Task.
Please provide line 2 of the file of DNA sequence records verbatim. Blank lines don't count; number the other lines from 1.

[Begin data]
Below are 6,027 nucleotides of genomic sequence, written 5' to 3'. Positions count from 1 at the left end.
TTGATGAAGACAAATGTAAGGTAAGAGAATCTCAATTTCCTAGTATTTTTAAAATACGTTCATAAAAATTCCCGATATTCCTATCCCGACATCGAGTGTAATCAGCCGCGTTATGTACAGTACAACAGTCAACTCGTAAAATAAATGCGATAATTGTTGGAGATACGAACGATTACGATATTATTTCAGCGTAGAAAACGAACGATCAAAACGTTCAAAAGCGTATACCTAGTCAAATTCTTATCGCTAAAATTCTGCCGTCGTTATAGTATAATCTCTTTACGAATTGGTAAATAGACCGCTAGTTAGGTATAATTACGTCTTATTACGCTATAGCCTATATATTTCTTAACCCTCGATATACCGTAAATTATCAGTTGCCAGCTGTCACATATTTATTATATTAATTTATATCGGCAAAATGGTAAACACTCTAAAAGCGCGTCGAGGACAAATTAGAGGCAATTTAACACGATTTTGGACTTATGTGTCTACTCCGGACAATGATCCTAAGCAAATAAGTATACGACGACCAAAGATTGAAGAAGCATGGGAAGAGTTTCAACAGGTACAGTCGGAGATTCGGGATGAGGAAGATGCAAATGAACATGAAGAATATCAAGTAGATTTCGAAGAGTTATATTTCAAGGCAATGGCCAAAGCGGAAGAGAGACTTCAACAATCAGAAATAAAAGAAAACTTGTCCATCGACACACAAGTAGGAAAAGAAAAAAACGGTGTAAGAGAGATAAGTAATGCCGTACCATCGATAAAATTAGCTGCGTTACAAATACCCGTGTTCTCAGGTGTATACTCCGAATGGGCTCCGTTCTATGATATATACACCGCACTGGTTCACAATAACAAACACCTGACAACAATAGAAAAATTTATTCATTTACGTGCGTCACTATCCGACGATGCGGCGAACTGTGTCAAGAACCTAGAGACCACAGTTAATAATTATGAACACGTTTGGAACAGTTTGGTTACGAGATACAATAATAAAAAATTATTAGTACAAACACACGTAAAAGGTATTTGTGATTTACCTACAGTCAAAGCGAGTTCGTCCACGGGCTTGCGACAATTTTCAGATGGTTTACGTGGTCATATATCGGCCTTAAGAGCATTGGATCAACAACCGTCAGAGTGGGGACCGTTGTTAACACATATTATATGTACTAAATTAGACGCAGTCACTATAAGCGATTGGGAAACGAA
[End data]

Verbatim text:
TTGATGAAGACAAATGTAAGGTAAGAGAATCTCAATTTCCTAGTATTTTTAAAATACGTTCATAAAAATTCCCGATATTCCTATCCCGACATCGAGTGTAATCAGCCGCGTTATGTACAGTACAACAGTCAACTCGTAAAATAAATGCGATAATTGTTGGAGATACGAACGATTACGATATTATTTCAGCGTAGAAAACGAACGATCAAAACGTTCAAAAGCGTATACCTAGTCAAATTCTTATCGCTAAAATTCTGCCGTCGTTATAGTATAATCTCTTTACGAATTGGTAAATAGACCGCTAGTTAGGTATAATTACGTCTTATTACGCTATAGCCTATATATTTCTTAACCCTCGATATACCGTAAATTATCAGTTGCCAGCTGTCACATATTTATTATATTAATTTATATCGGCAAAATGGTAAACACTCTAAAAGCGCGTCGAGGACAAATTAGAGGCAATTTAACACGATTTTGGACTTATGTGTCTACTCCGGACAATGATCCTAAGCAAATAAGTATACGACGACCAAAGATTGAAGAAGCATGGGAAGAGTTTCAACAGGTACAGTCGGAGATTCGGGATGAGGAAGATGCAAATGAACATGAAGAATATCAAGTAGATTTCGAAGAGTTATATTTCAAGGCAATGGCCAAAGCGGAAGAGAGACTTCAACAATCAGAAATAAAAGAAAACTTGTCCATCGACACACAAGTAGGAAAAGAAAAAAACGGTGTAAGAGAGATAAGTAATGCCGTACCATCGATAAAATTAGCTGCGTTACAAATACCCGTGTTCTCAGGTGTATACTCCGAATGGGCTCCGTTCTATGATATATACACCGCACTGGTTCACAATAACAAACACCTGACAACAATAGAAAAATTTATTCATTTACGTGCGTCACTATCCGACGATGCGGCGAACTGTGTCAAGAACCTAGAGACCACAGTTAATAATTATGAACACGTTTGGAACAGTTTGGTTACGAGATACAATAATAAAAAATTATTAGTACAAACACACGTAAAAGGTATTTGTGATTTACCTACAGTCAAAGCGAGTTCGTCCACGGGCTTGCGACAATTTTCAGATGGTTTACGTGGTCATATATCGGCCTTAAGAGCATTGGATCAACAACCGTCAGAGTGGGGACCGTTGTTAACACATATTATATGTACTAAATTAGACGCAGTCACTATAAGCGATTGGGAAACGAA